Roman skulls unearthed deep beneath London
October 2, 2013 -- Updated 2048 GMT (0448 HKT)
- Construction workers digging a tunnel in London have found about 20 Roman-era skulls
- The workers were digging a tunnel for the Crossrail rail project spanning the city
- Archaeologists believe the skulls were washed down stream from an old burial ground
- More than 10,000 archaeological items have been found since the project began in 2009
(CNN) -- Clusters of Roman skulls have been discovered deep below London's Liverpool Street by construction workers digging a new rail route through England's capital.
Tunnelers working on the Crossrail project found about 20 skulls, deep beneath the 16th century Bedlam burial ground in the center of the city, Crossrail said in a statement.
Read more: Rail excavation unearths suspected 'plague pit'
Museum of London Archaeology conservator Luisa Duarte dusts a Roman sculpture of an eagle clutching a serpent, dating from the first or second century. It was dug up at a site in the City of London, the UK capital's financial center, which is known once to have been home to a Roman cemetery. The statue is 26 inches tall and made of limestone. It will be on display at the Museum of London for the next six months.
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The human skulls -- as well as fragments of Roman pottery -- were found in sediment of the historic river channel of the River Walbrook, a tributary of the River Thames, it said.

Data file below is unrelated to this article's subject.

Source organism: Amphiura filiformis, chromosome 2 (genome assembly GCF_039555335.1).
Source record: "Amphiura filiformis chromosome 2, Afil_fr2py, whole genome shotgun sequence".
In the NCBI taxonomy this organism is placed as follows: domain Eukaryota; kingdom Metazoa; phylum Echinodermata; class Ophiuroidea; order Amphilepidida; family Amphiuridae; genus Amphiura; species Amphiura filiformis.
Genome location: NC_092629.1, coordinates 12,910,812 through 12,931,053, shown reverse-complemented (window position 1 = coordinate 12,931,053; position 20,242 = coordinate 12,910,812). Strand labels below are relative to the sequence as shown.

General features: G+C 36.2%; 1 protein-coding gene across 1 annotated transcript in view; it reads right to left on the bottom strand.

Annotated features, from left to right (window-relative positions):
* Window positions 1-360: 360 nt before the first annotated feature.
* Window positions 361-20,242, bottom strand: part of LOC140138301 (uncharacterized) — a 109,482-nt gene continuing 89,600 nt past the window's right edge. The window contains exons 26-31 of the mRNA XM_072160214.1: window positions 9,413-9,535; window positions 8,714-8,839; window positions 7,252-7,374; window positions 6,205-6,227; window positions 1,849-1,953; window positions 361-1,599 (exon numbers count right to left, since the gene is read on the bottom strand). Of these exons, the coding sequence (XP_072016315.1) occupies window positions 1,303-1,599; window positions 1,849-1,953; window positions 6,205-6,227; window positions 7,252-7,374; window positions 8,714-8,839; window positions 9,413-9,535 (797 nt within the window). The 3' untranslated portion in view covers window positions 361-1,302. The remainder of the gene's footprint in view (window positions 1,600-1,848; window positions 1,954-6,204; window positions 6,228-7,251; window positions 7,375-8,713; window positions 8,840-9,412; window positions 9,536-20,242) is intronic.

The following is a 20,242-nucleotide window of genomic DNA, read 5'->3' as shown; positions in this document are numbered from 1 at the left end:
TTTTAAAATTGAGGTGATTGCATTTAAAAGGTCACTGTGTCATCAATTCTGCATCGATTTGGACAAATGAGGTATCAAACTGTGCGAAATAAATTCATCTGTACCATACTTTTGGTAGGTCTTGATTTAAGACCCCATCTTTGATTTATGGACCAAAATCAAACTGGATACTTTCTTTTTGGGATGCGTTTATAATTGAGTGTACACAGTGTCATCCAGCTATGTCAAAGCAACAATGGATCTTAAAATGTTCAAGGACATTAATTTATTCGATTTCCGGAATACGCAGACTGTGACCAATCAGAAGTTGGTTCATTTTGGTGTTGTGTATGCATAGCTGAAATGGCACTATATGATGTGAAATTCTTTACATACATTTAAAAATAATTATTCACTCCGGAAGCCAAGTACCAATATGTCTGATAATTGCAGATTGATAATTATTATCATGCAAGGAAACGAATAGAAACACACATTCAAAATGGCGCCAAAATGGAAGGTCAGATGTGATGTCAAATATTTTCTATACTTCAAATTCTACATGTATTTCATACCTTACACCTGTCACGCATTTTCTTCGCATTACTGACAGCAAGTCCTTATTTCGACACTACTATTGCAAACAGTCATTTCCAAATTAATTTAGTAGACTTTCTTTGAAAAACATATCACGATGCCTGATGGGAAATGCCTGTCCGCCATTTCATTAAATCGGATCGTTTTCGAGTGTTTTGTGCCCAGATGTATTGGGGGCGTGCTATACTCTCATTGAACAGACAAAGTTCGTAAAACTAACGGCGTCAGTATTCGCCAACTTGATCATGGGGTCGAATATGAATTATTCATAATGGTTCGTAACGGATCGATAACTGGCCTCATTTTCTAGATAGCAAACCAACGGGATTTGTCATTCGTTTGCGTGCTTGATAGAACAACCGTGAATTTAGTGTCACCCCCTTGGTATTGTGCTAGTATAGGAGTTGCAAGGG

Roman-era skulls had been found along the path of the River Thames throughout London's history, fueling speculation they were the heads of the victims of rebels fighting under Queen Boudicca against Roman occupation, lead archaeologist Jay Carver said.
Read more: London dig turns up slice of Roman life
"We now think the skulls are possibly from a known Roman burial ground about 50 meters up river from our Liverpool Street station worksite," he said. "Their location in the Roman layer indicates they were possibly washed down river during the Roman period."
Crossrail said tunnelers at Liverpool Street also discovered medieval wooden structures, which archaeologists believe may have formed part of the Bedlam cemetery walls.
About 3,000 skeletons previously discovered at the Bedlam burial ground are set to be relocated next year.
The Museum of London Archaeology will analyse the finds, which are the latest in more than 10,000 archaeological items found across 40 project construction sites, Crossrail said.
Read more: Body found under parking lot is King Richard III
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